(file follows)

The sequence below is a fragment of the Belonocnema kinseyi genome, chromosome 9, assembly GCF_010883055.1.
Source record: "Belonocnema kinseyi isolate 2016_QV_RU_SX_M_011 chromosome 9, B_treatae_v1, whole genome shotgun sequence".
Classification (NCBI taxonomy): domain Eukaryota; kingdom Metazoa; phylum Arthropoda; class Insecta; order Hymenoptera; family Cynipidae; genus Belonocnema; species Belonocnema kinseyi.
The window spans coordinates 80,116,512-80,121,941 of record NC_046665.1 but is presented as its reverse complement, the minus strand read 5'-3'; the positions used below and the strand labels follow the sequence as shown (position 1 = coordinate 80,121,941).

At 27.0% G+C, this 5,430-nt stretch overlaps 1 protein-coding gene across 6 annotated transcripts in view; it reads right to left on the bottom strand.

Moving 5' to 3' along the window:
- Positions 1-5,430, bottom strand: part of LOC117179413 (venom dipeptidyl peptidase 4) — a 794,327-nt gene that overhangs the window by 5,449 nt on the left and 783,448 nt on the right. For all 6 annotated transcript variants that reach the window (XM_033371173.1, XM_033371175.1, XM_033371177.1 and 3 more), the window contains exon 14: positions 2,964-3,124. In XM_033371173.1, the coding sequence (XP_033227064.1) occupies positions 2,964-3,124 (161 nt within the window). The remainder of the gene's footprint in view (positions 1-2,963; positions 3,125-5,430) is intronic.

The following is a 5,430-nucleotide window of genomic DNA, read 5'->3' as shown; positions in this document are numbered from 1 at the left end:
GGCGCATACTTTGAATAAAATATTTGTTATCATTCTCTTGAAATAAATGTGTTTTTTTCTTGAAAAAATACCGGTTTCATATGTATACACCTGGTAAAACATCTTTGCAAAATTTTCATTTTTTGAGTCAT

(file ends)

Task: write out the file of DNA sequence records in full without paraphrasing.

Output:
The sequence below is a fragment of the Belonocnema kinseyi genome, chromosome 9, assembly GCF_010883055.1.
Source record: "Belonocnema kinseyi isolate 2016_QV_RU_SX_M_011 chromosome 9, B_treatae_v1, whole genome shotgun sequence".
Classification (NCBI taxonomy): domain Eukaryota; kingdom Metazoa; phylum Arthropoda; class Insecta; order Hymenoptera; family Cynipidae; genus Belonocnema; species Belonocnema kinseyi.
The window spans coordinates 80,116,512-80,121,941 of record NC_046665.1 but is presented as its reverse complement, the minus strand read 5'-3'; the positions used below and the strand labels follow the sequence as shown (position 1 = coordinate 80,121,941).

At 27.0% G+C, this 5,430-nt stretch overlaps 1 protein-coding gene across 6 annotated transcripts in view; it reads right to left on the bottom strand.

Moving 5' to 3' along the window:
- Positions 1-5,430, bottom strand: part of LOC117179413 (venom dipeptidyl peptidase 4) — a 794,327-nt gene that overhangs the window by 5,449 nt on the left and 783,448 nt on the right. For all 6 annotated transcript variants that reach the window (XM_033371173.1, XM_033371175.1, XM_033371177.1 and 3 more), the window contains exon 14: positions 2,964-3,124. In XM_033371173.1, the coding sequence (XP_033227064.1) occupies positions 2,964-3,124 (161 nt within the window). The remainder of the gene's footprint in view (positions 1-2,963; positions 3,125-5,430) is intronic.

The following is a 5,430-nucleotide window of genomic DNA, read 5'->3' as shown; positions in this document are numbered from 1 at the left end:
GGCGCATACTTTGAATAAAATATTTGTTATCATTCTCTTGAAATAAATGTGTTTTTTTCTTGAAAAAATACCGGTTTCATATGTATACACCTGGTAAAACATCTTTGCAAAATTTTCATTTTTTGAGTCAT